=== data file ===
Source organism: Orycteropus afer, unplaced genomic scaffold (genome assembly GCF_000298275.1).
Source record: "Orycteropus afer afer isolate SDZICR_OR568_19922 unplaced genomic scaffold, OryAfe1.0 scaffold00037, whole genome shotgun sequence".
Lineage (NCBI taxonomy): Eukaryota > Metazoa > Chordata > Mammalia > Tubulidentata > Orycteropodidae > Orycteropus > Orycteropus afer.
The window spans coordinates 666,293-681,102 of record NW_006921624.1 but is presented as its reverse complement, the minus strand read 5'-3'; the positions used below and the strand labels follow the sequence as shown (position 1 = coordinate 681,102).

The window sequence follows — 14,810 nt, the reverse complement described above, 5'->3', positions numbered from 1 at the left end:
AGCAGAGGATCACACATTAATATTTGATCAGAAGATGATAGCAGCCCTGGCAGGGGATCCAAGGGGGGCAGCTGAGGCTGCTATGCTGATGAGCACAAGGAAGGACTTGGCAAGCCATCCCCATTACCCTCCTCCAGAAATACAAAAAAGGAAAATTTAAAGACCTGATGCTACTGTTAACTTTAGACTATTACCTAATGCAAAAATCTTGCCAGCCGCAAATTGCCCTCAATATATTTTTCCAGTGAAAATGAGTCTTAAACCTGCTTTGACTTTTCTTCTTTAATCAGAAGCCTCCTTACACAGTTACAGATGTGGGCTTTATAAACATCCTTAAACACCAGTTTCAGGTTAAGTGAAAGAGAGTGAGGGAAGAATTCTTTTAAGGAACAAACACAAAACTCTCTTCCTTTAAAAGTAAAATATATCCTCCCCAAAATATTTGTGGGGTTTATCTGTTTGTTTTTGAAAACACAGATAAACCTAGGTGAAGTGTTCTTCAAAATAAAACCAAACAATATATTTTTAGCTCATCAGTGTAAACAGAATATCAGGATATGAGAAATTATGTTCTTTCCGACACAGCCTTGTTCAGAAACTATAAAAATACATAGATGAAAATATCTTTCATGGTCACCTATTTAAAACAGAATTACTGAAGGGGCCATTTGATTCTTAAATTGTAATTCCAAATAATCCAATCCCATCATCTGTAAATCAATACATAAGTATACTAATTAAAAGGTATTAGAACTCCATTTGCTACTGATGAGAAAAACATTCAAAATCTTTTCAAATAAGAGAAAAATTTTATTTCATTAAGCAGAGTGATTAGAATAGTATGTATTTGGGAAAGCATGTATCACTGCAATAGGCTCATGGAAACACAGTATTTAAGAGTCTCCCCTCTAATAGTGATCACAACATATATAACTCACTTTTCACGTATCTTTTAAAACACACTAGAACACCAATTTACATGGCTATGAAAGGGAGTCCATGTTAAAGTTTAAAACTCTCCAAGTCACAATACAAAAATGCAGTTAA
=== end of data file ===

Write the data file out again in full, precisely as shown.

Source organism: Orycteropus afer, unplaced genomic scaffold (genome assembly GCF_000298275.1).
Source record: "Orycteropus afer afer isolate SDZICR_OR568_19922 unplaced genomic scaffold, OryAfe1.0 scaffold00037, whole genome shotgun sequence".
Lineage (NCBI taxonomy): Eukaryota > Metazoa > Chordata > Mammalia > Tubulidentata > Orycteropodidae > Orycteropus > Orycteropus afer.
The window spans coordinates 666,293-681,102 of record NW_006921624.1 but is presented as its reverse complement, the minus strand read 5'-3'; the positions used below and the strand labels follow the sequence as shown (position 1 = coordinate 681,102).

The window sequence follows — 14,810 nt, the reverse complement described above, 5'->3', positions numbered from 1 at the left end:
AGCAGAGGATCACACATTAATATTTGATCAGAAGATGATAGCAGCCCTGGCAGGGGATCCAAGGGGGGCAGCTGAGGCTGCTATGCTGATGAGCACAAGGAAGGACTTGGCAAGCCATCCCCATTACCCTCCTCCAGAAATACAAAAAAGGAAAATTTAAAGACCTGATGCTACTGTTAACTTTAGACTATTACCTAATGCAAAAATCTTGCCAGCCGCAAATTGCCCTCAATATATTTTTCCAGTGAAAATGAGTCTTAAACCTGCTTTGACTTTTCTTCTTTAATCAGAAGCCTCCTTACACAGTTACAGATGTGGGCTTTATAAACATCCTTAAACACCAGTTTCAGGTTAAGTGAAAGAGAGTGAGGGAAGAATTCTTTTAAGGAACAAACACAAAACTCTCTTCCTTTAAAAGTAAAATATATCCTCCCCAAAATATTTGTGGGGTTTATCTGTTTGTTTTTGAAAACACAGATAAACCTAGGTGAAGTGTTCTTCAAAATAAAACCAAACAATATATTTTTAGCTCATCAGTGTAAACAGAATATCAGGATATGAGAAATTATGTTCTTTCCGACACAGCCTTGTTCAGAAACTATAAAAATACATAGATGAAAATATCTTTCATGGTCACCTATTTAAAACAGAATTACTGAAGGGGCCATTTGATTCTTAAATTGTAATTCCAAATAATCCAATCCCATCATCTGTAAATCAATACATAAGTATACTAATTAAAAGGTATTAGAACTCCATTTGCTACTGATGAGAAAAACATTCAAAATCTTTTCAAATAAGAGAAAAATTTTATTTCATTAAGCAGAGTGATTAGAATAGTATGTATTTGGGAAAGCATGTATCACTGCAATAGGCTCATGGAAACACAGTATTTAAGAGTCTCCCCTCTAATAGTGATCACAACATATATAACTCACTTTTCACGTATCTTTTAAAACACACTAGAACACCAATTTACATGGCTATGAAAGGGAGTCCATGTTAAAGTTTAAAACTCTCCAAGTCACAATACAAAAATGCAGTTAA